Offset Smoker Fire Management

I woke up at 6:00 AM this morning to prepare and smoke 2 Boston Pork Butts for a 4th of July BBQ my family and I are going to later at my brother-in-law’s house. I’m on my third cup of coffee and the meat is cooking low and slow between 225 and 230 degrees. In about 9 hours my pork butts should be ready and I will let them rest while I make the 30 minute drive over to the party.

This is my 7th cook on the offset smoker cooking with wood and I have to say that I am so glad I finally have my fire management down. Looking back on the first 3 to 4 cooks I am realized that I was too quick to put another log in the side fire box and I eyed the temperature gauge like a hawk. I did some research and found that I just need to relax a little more, and like cooking the meat, give the wood time to do what it does best. The 5th cook in I followed that advice and sure enough I was able to get the fire management down.

With that said, you definitely need to keep an eye on the fire. I usually check mine every 40 minutes and I find between that time up to an hour it is best to add another log if needed. I don’t let my temperature dip down past 223 degrees. I also will say that the size and density of the log is a factor too when adding more fuel to the fire. I’ve learned you want to start off with a bigger piece of wood to get the fire going and then add in the smaller pieces as the cook goes on to maintain your target temperature. I also use a charcoal base to get the fire going, and I have been adding a few briquets to the offset smoker while the charcoal fires up in the chimney. I find it gives me a little bit more heat to play with and allows time for the ash from my wood base to form.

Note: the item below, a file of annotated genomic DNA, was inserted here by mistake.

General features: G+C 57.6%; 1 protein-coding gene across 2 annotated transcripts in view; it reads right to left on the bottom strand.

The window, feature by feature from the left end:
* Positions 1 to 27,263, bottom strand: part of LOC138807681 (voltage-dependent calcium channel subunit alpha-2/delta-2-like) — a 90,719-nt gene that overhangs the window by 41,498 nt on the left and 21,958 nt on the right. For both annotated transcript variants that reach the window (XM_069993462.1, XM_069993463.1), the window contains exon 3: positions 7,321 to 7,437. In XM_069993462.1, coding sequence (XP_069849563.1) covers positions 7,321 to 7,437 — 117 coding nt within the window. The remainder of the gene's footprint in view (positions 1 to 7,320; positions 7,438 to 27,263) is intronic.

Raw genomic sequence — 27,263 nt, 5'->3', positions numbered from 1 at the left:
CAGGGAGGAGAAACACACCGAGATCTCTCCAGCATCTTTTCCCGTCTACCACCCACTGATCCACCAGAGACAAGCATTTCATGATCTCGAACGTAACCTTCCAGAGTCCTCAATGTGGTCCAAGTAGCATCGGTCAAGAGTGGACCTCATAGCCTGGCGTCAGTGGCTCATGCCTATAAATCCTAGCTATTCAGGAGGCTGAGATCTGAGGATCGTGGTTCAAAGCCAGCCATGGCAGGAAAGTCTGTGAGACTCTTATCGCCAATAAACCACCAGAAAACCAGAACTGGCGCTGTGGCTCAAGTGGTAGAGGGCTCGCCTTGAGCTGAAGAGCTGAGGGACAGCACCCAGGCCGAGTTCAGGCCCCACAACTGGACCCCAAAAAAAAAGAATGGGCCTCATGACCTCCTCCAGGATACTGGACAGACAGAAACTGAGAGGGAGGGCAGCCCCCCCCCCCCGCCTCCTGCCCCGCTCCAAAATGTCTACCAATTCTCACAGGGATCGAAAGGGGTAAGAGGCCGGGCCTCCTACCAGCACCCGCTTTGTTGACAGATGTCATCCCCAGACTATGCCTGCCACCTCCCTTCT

I also have a really great day for smoking too. There is not much wind right now. That might change throughout the day, so I will account for that by closing down the damper on the fire box if I need to.

The biggest advice I can give as I continue my journey of cooking with wood is that you have to apply low and slow to your fire management like you do with the meat your cooking.

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